A decision on the constitutionality of Maryland’s requirement that handgun permit applicants provide the state with a “good and substantial reason” to carry the weapon outside the home must await a U.S. Supreme Court ruling on a similar challenge from New York pending before the justices, a federal appeals court said Monday.
In a one-page order, the 4th U.S. Circuit Court of Appeals said a challenge by gun rights advocates to Maryland’s handgun permit law will be held “in abeyance” pending the high court’s decision on whether New York’s discretionary denial of concealed carry licenses violates the Second Amendment right to keep and bear arms.
The 4th Circuit issued its order at the request of both the gun rights advocates and Maryland Attorney General Brian E. Frosh, who has defended the state’s required good and substantial justification for being armed outside. In their request to the 4th Circuit, both sides recognized the similarity between the issue in the Maryland litigation and in the New York case that the justices last month agreed to hear.
The Supreme Court’s action followed its 2008 decision in District of Columbia v. Heller that law-abiding citizens have a constitutional right to keep handguns in their homes for self-protection without needing to provide a justification.
However, the justices have yet to rule on whether that right to self-defense extends outside the home or whether states, like Maryland and New York, may limit handgun possession to applicants able to show a good and substantial reason for being armed outside, such as clear evidence of viable death threats against them.
The Supreme Court will hear arguments in New York State Rifle & Pistol Association v. Corlett, No. 20-843, during its 2021-2022 term that begins in October. The justices are expected to issue their decision by June 2022.
“The Corlett case will probably resolve the question,” said attorney Mark W. Pennak, president of Maryland Shall Issue, a gun rights group challenging Maryland’s law.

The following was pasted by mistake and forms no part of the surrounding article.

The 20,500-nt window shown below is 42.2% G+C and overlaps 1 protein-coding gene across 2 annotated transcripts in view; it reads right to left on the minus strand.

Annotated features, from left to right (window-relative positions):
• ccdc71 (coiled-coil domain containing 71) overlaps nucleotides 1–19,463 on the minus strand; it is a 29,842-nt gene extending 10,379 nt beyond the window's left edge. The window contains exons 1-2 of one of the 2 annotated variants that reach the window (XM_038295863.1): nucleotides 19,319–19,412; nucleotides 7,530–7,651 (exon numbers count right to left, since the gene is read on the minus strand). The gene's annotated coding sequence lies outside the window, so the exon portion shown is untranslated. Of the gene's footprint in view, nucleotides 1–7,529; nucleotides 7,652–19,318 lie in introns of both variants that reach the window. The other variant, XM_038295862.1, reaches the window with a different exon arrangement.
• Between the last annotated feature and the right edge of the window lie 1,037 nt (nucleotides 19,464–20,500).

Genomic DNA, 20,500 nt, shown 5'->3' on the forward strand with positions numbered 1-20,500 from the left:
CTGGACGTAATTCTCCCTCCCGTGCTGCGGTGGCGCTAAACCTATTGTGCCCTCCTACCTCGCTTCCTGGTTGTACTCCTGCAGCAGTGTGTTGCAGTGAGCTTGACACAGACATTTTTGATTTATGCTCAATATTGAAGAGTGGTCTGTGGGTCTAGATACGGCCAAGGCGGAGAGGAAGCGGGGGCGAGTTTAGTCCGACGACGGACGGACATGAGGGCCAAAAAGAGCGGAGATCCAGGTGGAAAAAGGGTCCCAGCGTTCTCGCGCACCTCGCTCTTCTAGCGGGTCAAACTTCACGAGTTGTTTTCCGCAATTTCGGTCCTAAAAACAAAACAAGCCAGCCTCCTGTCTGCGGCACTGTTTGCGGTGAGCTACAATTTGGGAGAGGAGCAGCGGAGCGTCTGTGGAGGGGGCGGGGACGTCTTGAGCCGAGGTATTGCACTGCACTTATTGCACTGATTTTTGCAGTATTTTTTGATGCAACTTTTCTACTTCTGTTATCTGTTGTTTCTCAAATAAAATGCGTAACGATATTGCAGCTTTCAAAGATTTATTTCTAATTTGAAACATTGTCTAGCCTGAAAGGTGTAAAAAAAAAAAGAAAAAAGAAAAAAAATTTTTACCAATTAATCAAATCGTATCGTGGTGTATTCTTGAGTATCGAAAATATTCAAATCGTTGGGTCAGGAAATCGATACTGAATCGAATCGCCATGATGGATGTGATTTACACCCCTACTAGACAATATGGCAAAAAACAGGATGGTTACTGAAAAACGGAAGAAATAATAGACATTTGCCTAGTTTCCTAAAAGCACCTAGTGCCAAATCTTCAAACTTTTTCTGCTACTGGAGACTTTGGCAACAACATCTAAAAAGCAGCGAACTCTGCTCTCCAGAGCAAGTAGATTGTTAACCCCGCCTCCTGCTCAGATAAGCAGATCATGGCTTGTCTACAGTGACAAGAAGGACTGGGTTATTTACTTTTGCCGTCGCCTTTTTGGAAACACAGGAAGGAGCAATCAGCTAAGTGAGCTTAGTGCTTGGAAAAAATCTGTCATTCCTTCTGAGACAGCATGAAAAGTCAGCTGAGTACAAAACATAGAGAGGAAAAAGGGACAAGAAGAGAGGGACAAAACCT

“This should decide whether the right extends outside the home and whether self-defense is good enough,” Pennak added Tuesday. “We’re delighted that the court took Corlett.”
But Frosh defended the constitutionality of requiring a good and substantial reason for carrying handguns outside, saying “all you have to do is read the newspapers” and their articles about gun violence in American cities.
Restrictions “are important for law and order,” Frosh said Tuesday.
“It’s just a terrible idea to have everyone walking the streets with concealed weapons,” he added. “People walking around with guns are more likely to resolve disputes by pulling out the guns. That’s not healthy.”
The New York State Rifle & Pistol Association was granted the Supreme Court review that the justices have denied Maryland gun rights advocates twice in the past eight years.
In 2013, the Supreme Court let stand without comment the 4th Circuit’s published decision earlier that year in Woollard v. Gallagher that Maryland’s required good and substantial justification for possession outside the home was “reasonably adapted to Maryland’s significant interests in protecting public safety and preventing crime.”
In 2019, gun rights advocates mounted what they acknowledged to be a Supreme Court challenge to the 4th Circuit’s Woollard decision. But the justices last June again denied their petition for review without comment in the case, Brian Kirk Malpasso et al. v. Woodrow W. “Jerry” Jones III, Maryland secretary of state police, No. 19-423.
The advocates mounted their current challenge in federal district court on Nov. 13, a little more than two weeks after Amy Coney Barrett — widely viewed as receptive to Second Amendment arguments – was sworn in as a Supreme Court justice following the Sept. 18 death of Ruth Bader Ginsburg, who had endorsed gun control.
Senior U.S. District Judge Deborah K. Chasanow dismissed the challenge in March, citing Woollard. The advocates then sought review by the 4th Circuit, where the challenge now sits in abeyance.
The case is docketed at the 4th Circuit as Eric Call et al. v. Woodrow W. “Jerry” Jones III, Maryland secretary of state police, No. 21-1334.
Federal appeals courts are split on the breadth of the Supreme Court’s Heller decision.
Four appellate courts — covering Maryland, the Northeast, Virginia, West Virginia and the Carolinas — have concluded that states may constitutionally require handgun permit applicants to provide a good and substantial reason for carrying the weapon outside the home. But two federal appeals courts — covering Washington, D.C., Illinois, Indiana and Wisconsin — have ruled that the 2nd Amendment right defined in Heller extends beyond the home.